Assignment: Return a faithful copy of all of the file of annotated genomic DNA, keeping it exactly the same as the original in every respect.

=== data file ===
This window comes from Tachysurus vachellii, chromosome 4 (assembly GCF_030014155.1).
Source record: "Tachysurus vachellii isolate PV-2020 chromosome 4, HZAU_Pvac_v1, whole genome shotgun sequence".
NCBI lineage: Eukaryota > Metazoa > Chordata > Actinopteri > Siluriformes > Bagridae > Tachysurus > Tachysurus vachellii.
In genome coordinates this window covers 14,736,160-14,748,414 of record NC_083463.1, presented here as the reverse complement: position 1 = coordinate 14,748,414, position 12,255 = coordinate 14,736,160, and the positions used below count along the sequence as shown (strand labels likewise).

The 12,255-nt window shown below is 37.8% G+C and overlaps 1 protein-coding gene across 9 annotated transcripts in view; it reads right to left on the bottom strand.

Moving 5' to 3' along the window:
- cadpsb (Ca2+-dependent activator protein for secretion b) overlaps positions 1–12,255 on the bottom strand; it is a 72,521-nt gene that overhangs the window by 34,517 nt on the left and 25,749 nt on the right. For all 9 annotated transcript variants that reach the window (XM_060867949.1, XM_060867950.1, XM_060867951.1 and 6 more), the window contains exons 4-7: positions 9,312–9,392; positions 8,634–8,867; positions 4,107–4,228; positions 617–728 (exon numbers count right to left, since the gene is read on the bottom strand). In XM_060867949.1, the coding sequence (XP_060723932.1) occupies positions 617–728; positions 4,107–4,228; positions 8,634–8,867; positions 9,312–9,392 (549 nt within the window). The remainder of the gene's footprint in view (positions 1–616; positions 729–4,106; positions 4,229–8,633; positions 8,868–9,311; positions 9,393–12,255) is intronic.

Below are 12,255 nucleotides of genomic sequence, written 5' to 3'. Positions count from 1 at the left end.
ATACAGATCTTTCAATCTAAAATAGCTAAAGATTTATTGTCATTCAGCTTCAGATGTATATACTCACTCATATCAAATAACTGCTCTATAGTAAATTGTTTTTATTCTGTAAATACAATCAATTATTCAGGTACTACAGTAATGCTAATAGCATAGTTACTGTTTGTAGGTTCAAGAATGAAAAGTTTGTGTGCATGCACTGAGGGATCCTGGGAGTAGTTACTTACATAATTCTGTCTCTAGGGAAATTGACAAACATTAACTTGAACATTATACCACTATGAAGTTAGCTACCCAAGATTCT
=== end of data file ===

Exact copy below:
This window comes from Tachysurus vachellii, chromosome 4 (assembly GCF_030014155.1).
Source record: "Tachysurus vachellii isolate PV-2020 chromosome 4, HZAU_Pvac_v1, whole genome shotgun sequence".
NCBI lineage: Eukaryota > Metazoa > Chordata > Actinopteri > Siluriformes > Bagridae > Tachysurus > Tachysurus vachellii.
In genome coordinates this window covers 14,736,160-14,748,414 of record NC_083463.1, presented here as the reverse complement: position 1 = coordinate 14,748,414, position 12,255 = coordinate 14,736,160, and the positions used below count along the sequence as shown (strand labels likewise).

The 12,255-nt window shown below is 37.8% G+C and overlaps 1 protein-coding gene across 9 annotated transcripts in view; it reads right to left on the bottom strand.

Moving 5' to 3' along the window:
- cadpsb (Ca2+-dependent activator protein for secretion b) overlaps positions 1–12,255 on the bottom strand; it is a 72,521-nt gene that overhangs the window by 34,517 nt on the left and 25,749 nt on the right. For all 9 annotated transcript variants that reach the window (XM_060867949.1, XM_060867950.1, XM_060867951.1 and 6 more), the window contains exons 4-7: positions 9,312–9,392; positions 8,634–8,867; positions 4,107–4,228; positions 617–728 (exon numbers count right to left, since the gene is read on the bottom strand). In XM_060867949.1, the coding sequence (XP_060723932.1) occupies positions 617–728; positions 4,107–4,228; positions 8,634–8,867; positions 9,312–9,392 (549 nt within the window). The remainder of the gene's footprint in view (positions 1–616; positions 729–4,106; positions 4,229–8,633; positions 8,868–9,311; positions 9,393–12,255) is intronic.

Below are 12,255 nucleotides of genomic sequence, written 5' to 3'. Positions count from 1 at the left end.
ATACAGATCTTTCAATCTAAAATAGCTAAAGATTTATTGTCATTCAGCTTCAGATGTATATACTCACTCATATCAAATAACTGCTCTATAGTAAATTGTTTTTATTCTGTAAATACAATCAATTATTCAGGTACTACAGTAATGCTAATAGCATAGTTACTGTTTGTAGGTTCAAGAATGAAAAGTTTGTGTGCATGCACTGAGGGATCCTGGGAGTAGTTACTTACATAATTCTGTCTCTAGGGAAATTGACAAACATTAACTTGAACATTATACCACTATGAAGTTAGCTACCCAAGATTCT